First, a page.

How Industrial Farming is Killing Bees and Our Food Supply
Is it scary if an episode of black mirror becomes reality? More than sixty percent of the American honeybee population has died during within ten years. If the bees continue to die at the current rate, we might need these robotic bees soon.
Three out of four crops around the world relies on bees to pollinate.
To put it in perspective, each year California need more than two million bee colonies for the almond industry alone.
If this trend continues, we will see a big price surge fresh produce like apple, blueberries, and avocado and the end of food supply as we know it.
For the past few years, we lose on average 40 percent of the bee population each year, a 25 point jump since 2004,
So why are bees dying?
This is Rudolf Steiner, an Austrian writer who predicted the situation we are in in 1921.
He predicted in 80 to 100 years, there would be a major crisis, due to artificial breeding in the bee industry
Since the beginning of the 20th century, we start to get better at engineering and industrializing our food industry, and the one thing industrial farming really against is diversity.
The focus is to develop a high yield, low maintenance monoculture product for easy management. And that makes the crop vulnerable.
We’ve seen it in banana, wheat, quinoa. When diversity gives in to market economy
The banana industry is set up as the biggest monoculture in the world. However, when Panama disease came, we had no answer for it.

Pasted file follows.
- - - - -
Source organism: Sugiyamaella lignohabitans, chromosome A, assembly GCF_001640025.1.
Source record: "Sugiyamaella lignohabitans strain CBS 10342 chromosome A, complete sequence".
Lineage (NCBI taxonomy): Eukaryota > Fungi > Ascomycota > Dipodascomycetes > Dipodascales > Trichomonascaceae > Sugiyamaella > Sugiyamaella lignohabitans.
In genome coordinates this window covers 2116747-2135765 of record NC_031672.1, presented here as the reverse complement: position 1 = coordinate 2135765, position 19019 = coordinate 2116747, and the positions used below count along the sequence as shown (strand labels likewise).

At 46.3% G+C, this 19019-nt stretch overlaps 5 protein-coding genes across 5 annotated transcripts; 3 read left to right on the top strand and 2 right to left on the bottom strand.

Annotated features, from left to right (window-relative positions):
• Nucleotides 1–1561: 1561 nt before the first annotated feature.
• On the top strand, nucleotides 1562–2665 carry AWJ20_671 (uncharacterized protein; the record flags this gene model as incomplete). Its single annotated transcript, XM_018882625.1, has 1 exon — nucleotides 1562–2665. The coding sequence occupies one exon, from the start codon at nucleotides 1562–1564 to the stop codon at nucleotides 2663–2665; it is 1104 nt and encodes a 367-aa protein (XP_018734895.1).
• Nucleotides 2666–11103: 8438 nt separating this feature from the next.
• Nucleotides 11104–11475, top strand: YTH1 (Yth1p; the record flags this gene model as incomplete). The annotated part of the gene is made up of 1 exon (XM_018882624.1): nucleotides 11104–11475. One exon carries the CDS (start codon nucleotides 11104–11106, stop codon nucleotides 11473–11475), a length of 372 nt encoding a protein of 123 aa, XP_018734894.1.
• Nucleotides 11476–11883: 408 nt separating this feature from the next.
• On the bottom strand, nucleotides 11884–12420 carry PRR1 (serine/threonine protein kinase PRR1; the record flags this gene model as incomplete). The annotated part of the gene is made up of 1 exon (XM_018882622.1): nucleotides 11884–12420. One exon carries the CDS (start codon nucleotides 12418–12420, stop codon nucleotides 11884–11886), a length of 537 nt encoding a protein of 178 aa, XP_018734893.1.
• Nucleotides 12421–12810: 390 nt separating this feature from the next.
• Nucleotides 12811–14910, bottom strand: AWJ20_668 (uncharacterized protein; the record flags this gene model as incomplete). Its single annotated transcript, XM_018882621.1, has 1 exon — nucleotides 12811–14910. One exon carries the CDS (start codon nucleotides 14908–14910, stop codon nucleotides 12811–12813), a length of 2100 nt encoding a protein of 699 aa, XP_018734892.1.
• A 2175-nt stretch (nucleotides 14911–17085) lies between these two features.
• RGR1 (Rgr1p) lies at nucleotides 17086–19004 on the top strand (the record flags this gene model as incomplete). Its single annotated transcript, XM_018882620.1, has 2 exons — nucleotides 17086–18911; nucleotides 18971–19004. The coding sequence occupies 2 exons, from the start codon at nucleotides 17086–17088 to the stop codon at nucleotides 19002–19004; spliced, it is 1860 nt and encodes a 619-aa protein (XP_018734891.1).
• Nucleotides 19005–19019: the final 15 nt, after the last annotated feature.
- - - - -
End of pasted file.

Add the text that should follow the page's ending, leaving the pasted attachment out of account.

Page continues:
The banana your grandparents ate are commercially extinct. We got lucky when we happen to find a new banana string to replace it but at a huge cost.
The same goes for bees, despite there are over 240 different kinds of bees, we picked the one that makes the most honey.
Today, western honey bee is dominating species for pollination and honey production. So when these bees started to die for mysterious causes in mass. We are in real trouble.
Starting in 2005, beekeepers started to notice a phenomenon called colony collapse disorder among western honey bees.
The worker bees would abandon the queen and simply disappear.
However, there’s no consensus why they suddenly starts to die. Pesticide could play a large role.
In Southwest China, a combination of air pollution and heave fertilisation made wild bees so rare farmers resort to pollination by hands.
The same thing happens in the U.S. where farmers rent bees at over 350 dollars per hive in california for their crops.
95% of corn crops in the world uses pesticide containing Neonicotinoids. A substance known to kill bees.
The European Union banned the use of neonicotinoid in 2018, but the problem seem to persist.
Theres also a problem with mites, who squat in beehives and slowly takes over.
If the trend continues, what can we do to replace it?
Scientist at Harvard university developed a robotic bee that could survive in water, and most importantly pollinate.
Robobees are powered by artificial muscle. But this project has been going for at least 7 years, and it doesn’t look like it will finish anytime soon.
Scientists in Japan tries to take a short cut by using cheap drones and coding to do the pollinating. Walmart even came up with a pattern trying to get a head start on artificial bees.
A real bee hive can pollinate 8 million plants while producing one pound of honey. Robotic bee would have a hard time replacing 10 of billions of bees we need each year.
Since the Covid-19 pandemic, we are constantly reminded the survival of humanity is hanging on a thread. As for our bee problem, we need to come up with a solution, and we need it soon.